Alcohol levels in wine Giving Drinkers Headaches

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According to media reports wine lovers around the world are becoming frustrated because alcohol levels in wines seem to have increased, forcing drinkers to stop drinking after just a glass or two if wine.

Another by-product of these increased alcohol levels are the headaches and hangovers that drinkers experience the next day.

According to the article wine critics and advances in winemaking techniques are some of the causes for unbalanced wines that can cause health risks and safety issues for drinkers.

Read what a post on www.news.com.au reported on the phenomenon:

“The rise in alcohol content of wine is primarily man-made,” reported a working paper by the American Association of Wine Economists in 2011.

Over the last two decades, drinkers have developed a passion for fruity, aromatic wines with round, silky tannins, encouraged by high ratings from critics.

Even for growers who favour elegance over “fruit bombs”, the quest for ripe tannins has led to grapes with more sugar, which transforms during fermentation into higher alcohol levels.

“I would stress that higher alcohol levels are never our aim, but rather the logical consequence of the way we work in the vineyards today, which has evolved considerably compared to how it was 20 or more years ago,” says Christian Seely, managing director of AXA Millesime’s wine estates in France and Portugal.

Read more: http://www.news.com.au/lifestyle/food/rising-alcohol-levels-giving-wine-lovers-a-headache/story-fneuz92c-1226636512244#ixzz2SbGfUZNp

The post on News.com.au goes on to describe the changes which have occurred which have resulted in this increased alcohol level in wine. It is quite a complicated explanation revolving around revised methods of winemaking.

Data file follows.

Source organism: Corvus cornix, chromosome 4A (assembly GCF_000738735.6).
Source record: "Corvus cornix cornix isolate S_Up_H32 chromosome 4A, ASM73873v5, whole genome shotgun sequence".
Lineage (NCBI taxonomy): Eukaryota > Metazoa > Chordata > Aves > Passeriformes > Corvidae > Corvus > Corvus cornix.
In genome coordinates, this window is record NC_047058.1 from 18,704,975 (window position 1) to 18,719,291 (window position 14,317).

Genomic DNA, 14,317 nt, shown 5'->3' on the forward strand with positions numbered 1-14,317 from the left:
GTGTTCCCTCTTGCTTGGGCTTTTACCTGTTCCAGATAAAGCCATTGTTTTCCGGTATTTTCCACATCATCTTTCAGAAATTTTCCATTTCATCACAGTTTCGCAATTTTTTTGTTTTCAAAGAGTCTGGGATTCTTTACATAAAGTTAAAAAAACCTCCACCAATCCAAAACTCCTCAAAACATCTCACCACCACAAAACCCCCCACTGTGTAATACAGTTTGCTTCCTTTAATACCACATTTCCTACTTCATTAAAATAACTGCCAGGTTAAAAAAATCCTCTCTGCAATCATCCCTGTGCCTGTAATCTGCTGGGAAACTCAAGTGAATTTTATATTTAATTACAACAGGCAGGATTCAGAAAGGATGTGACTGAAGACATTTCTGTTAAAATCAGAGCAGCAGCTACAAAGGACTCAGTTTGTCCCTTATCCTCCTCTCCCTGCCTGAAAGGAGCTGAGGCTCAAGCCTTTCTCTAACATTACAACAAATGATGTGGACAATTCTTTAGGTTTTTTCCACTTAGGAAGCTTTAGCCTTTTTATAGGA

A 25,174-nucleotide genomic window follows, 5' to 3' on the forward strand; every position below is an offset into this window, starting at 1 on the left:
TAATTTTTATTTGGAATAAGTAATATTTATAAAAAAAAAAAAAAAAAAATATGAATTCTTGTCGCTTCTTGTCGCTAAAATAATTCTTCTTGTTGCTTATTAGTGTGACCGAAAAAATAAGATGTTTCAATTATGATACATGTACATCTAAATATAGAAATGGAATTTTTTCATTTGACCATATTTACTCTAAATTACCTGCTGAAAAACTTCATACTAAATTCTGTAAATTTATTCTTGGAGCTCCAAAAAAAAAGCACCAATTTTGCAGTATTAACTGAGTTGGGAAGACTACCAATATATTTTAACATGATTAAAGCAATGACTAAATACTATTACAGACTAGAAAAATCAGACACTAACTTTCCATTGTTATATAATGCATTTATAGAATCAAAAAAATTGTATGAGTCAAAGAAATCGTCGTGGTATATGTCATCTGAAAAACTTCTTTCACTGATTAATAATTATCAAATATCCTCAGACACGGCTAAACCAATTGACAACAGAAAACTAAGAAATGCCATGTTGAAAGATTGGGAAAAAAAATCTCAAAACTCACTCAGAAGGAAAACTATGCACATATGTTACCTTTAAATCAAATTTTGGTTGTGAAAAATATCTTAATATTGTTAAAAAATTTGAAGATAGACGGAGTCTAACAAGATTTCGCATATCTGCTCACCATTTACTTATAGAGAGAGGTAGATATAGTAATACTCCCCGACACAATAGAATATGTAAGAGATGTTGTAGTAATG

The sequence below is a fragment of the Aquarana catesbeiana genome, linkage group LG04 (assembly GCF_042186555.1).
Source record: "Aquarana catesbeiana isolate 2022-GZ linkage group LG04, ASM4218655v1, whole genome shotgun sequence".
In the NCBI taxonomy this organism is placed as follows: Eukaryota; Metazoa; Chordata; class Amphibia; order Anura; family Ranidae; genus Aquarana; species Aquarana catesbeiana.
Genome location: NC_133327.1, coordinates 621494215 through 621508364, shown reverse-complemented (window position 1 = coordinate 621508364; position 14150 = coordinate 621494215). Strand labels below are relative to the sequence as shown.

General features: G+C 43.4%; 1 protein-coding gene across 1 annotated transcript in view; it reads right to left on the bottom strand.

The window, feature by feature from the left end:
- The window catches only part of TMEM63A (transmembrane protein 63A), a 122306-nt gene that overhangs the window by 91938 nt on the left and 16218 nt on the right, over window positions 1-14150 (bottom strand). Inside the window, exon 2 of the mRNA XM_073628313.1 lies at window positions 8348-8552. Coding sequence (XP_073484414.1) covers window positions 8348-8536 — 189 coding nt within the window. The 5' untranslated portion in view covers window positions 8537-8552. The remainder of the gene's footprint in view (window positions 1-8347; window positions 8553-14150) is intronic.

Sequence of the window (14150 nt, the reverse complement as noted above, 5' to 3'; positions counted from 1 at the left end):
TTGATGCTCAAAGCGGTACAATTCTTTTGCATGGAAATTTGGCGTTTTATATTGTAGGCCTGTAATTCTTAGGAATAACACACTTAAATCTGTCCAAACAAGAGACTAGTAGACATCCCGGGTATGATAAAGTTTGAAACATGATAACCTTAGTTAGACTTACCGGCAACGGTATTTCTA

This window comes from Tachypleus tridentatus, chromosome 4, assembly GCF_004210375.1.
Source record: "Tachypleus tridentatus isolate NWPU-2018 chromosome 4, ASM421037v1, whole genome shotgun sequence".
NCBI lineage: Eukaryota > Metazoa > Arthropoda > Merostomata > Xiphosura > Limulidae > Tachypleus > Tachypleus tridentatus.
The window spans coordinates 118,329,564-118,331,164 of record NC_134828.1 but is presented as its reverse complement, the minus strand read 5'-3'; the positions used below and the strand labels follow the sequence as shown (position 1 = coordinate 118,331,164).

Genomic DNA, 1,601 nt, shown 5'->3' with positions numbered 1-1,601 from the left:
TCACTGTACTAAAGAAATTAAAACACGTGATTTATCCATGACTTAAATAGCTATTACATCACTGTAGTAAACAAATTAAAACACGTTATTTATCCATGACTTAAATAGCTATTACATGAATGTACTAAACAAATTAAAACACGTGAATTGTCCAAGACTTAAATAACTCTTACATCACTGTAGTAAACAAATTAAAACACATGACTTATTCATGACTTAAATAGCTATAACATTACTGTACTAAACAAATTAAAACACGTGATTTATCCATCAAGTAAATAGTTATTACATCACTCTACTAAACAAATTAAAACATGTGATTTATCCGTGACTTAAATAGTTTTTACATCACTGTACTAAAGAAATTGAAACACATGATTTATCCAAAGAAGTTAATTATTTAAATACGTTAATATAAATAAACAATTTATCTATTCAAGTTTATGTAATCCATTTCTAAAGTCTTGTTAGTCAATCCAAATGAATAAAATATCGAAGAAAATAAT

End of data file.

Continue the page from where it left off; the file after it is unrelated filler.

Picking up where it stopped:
Read what the post had to say below:

395921-wineA couple of decades ago, yields were twice what they are today, and very little sorting was done to select the best fruit.

The alcohol levels might have been lower, but the tannins were often unripe, requiring years of cellaring to soften.

Today vintners look for mature tannins in the grape skins and seeds – phenolic ripeness in the industry jargon – before the harvest, even if it means higher sugar content.

“It is important to understand that the effect of achieving more regularly greater phenolic ripeness is not just to achieve higher sugar levels and so higher potential alcohol levels, but also, crucially, riper and finer tannins,” Seely told AFP.

Read more: http://www.news.com.au/lifestyle/food/rising-alcohol-levels-giving-wine-lovers-a-headache/story-fneuz92c-1226636512244#ixzz2SbGfUZNp

Wine drinkers believe that wine makers have gone too far in increasing alcohol levels progressing from drinking two glasses of wine with 12-percent alcohol to a similar amount of wine that contains 14-per cent alcohol, which as the article explains could push a person from under to over the legal limit for driving.

According to some wine experts, increasing the alcohol content of wines disturbs the balance of wine. But more importantly drinkers should understand that an increase in alcohol content is not an excuse to behave irresponsibly or engage in dangerous activities such as drink driving with the excuse that they are unaware that they are over the limit.

Drinkers, even wine drinkers should understand the importance of responsible drinking. They should realise that alcohol content in some wines have increased and therefore adjust alcohol intake accordingly.

 

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